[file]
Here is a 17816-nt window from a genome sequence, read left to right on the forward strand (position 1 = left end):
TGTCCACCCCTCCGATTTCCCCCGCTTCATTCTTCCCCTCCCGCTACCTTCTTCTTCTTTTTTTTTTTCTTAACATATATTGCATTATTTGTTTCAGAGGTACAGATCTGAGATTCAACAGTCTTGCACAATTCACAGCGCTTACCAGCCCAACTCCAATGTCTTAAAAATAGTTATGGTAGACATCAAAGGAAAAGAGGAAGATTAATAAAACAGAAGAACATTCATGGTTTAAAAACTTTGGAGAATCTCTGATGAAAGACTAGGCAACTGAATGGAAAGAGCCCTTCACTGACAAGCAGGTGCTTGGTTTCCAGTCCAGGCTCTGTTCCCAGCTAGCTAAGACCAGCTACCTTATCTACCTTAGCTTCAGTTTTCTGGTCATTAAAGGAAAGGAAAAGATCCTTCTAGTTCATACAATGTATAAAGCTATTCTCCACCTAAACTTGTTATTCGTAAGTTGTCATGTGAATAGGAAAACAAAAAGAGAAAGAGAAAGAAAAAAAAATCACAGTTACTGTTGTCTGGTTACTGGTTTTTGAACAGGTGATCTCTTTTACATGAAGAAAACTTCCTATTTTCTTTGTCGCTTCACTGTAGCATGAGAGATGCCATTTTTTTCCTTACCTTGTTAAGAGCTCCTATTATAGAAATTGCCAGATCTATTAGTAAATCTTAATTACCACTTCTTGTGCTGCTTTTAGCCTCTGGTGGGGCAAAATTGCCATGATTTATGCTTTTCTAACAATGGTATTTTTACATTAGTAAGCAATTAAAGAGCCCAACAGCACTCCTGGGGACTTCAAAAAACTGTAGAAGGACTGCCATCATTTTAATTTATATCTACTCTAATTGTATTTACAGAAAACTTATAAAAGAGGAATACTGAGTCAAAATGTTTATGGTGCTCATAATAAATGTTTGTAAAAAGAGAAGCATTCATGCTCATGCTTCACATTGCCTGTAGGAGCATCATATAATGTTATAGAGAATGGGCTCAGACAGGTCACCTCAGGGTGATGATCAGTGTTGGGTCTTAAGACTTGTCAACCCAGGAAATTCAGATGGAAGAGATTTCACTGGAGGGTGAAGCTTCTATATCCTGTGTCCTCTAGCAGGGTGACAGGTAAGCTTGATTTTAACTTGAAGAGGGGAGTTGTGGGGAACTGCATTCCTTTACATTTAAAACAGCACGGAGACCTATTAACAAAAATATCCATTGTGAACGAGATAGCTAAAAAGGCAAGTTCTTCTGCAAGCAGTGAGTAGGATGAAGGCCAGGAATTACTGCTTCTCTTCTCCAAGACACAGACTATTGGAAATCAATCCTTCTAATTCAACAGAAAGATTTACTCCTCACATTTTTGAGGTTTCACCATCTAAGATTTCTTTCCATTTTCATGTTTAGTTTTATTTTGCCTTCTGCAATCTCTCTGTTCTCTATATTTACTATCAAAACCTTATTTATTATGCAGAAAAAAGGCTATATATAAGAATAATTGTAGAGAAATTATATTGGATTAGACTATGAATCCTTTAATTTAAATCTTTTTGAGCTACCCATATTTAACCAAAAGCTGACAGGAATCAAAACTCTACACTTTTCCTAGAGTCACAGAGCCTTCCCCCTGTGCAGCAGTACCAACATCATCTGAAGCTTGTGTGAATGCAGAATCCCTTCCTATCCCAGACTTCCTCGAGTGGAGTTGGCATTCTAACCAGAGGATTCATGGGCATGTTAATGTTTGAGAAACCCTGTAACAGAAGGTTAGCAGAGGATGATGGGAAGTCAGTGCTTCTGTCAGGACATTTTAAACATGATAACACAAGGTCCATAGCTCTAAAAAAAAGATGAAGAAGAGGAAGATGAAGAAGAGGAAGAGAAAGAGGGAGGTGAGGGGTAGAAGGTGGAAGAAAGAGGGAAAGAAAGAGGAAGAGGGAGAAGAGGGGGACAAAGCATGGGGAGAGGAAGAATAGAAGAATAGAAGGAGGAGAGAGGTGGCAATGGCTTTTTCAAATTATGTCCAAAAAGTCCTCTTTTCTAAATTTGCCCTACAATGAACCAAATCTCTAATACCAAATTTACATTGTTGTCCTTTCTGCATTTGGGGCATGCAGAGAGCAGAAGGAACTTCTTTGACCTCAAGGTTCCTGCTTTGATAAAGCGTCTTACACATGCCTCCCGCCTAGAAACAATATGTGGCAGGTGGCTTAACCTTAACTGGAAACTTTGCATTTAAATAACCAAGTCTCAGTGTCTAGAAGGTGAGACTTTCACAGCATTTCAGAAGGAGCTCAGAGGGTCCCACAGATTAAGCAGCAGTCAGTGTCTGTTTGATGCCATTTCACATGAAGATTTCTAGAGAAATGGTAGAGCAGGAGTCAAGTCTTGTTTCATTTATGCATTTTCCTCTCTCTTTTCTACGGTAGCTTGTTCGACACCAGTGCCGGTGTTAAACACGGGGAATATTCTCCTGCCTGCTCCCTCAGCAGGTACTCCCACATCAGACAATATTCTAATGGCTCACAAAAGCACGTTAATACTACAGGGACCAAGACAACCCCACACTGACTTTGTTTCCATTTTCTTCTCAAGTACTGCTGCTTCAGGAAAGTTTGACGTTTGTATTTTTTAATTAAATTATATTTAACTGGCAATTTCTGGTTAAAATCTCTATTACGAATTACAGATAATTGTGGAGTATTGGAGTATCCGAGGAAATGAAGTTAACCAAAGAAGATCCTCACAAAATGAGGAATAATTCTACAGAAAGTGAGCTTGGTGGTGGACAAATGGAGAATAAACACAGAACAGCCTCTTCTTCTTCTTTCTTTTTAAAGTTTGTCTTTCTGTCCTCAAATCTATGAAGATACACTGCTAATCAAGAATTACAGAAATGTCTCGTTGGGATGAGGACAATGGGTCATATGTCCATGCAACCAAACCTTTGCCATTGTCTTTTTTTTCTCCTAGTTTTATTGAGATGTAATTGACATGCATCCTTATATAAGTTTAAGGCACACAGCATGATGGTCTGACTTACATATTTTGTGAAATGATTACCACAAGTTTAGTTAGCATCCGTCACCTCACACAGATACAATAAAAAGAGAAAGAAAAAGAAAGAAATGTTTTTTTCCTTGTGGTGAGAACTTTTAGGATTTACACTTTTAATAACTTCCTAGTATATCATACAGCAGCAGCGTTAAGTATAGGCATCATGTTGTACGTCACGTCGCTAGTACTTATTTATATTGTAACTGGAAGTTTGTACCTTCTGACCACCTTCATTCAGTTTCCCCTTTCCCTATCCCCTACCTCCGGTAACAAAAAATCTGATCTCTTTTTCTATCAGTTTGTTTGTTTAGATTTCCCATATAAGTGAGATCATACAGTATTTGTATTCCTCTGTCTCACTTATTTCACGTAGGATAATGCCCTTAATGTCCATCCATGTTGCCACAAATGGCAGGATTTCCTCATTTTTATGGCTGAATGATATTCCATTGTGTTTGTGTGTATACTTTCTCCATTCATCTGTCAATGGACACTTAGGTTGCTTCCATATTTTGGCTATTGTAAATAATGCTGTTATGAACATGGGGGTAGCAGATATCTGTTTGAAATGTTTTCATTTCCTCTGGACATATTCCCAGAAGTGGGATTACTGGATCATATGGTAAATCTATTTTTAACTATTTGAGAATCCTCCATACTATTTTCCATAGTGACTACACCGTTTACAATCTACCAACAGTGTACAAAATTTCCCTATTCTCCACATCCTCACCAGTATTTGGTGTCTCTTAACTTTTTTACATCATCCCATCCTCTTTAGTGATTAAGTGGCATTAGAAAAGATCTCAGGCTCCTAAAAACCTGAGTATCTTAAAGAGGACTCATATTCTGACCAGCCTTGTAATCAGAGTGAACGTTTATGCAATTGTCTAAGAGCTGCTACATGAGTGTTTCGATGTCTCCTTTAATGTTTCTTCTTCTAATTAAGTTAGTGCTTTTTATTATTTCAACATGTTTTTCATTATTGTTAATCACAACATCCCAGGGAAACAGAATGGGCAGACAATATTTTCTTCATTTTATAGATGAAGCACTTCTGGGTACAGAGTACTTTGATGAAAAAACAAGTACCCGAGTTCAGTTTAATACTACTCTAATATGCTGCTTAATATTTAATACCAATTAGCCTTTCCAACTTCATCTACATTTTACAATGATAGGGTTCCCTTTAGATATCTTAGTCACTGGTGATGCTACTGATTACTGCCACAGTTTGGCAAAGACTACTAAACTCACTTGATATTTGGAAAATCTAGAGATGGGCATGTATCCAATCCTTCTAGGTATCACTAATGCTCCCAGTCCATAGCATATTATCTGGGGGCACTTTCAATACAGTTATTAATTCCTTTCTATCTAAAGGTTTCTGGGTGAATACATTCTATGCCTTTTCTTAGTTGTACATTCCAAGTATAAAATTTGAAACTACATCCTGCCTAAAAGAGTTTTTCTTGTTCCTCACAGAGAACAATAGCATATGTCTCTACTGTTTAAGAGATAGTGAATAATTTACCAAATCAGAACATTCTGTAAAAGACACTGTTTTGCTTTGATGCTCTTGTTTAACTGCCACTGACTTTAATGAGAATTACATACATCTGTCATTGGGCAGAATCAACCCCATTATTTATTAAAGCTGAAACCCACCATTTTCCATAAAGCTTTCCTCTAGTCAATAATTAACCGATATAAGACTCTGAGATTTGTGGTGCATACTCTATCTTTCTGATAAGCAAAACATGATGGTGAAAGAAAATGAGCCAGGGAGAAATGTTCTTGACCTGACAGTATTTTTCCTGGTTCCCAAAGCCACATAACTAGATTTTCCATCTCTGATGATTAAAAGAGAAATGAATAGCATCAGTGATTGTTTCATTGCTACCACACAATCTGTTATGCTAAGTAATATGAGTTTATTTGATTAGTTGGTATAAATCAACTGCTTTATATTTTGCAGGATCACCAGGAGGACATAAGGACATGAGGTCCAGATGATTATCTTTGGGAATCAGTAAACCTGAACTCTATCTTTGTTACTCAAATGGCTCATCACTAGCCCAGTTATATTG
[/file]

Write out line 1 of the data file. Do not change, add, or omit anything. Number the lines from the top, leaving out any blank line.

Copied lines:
Here is a 17816-nt window from a genome sequence, read left to right on the forward strand (position 1 = left end):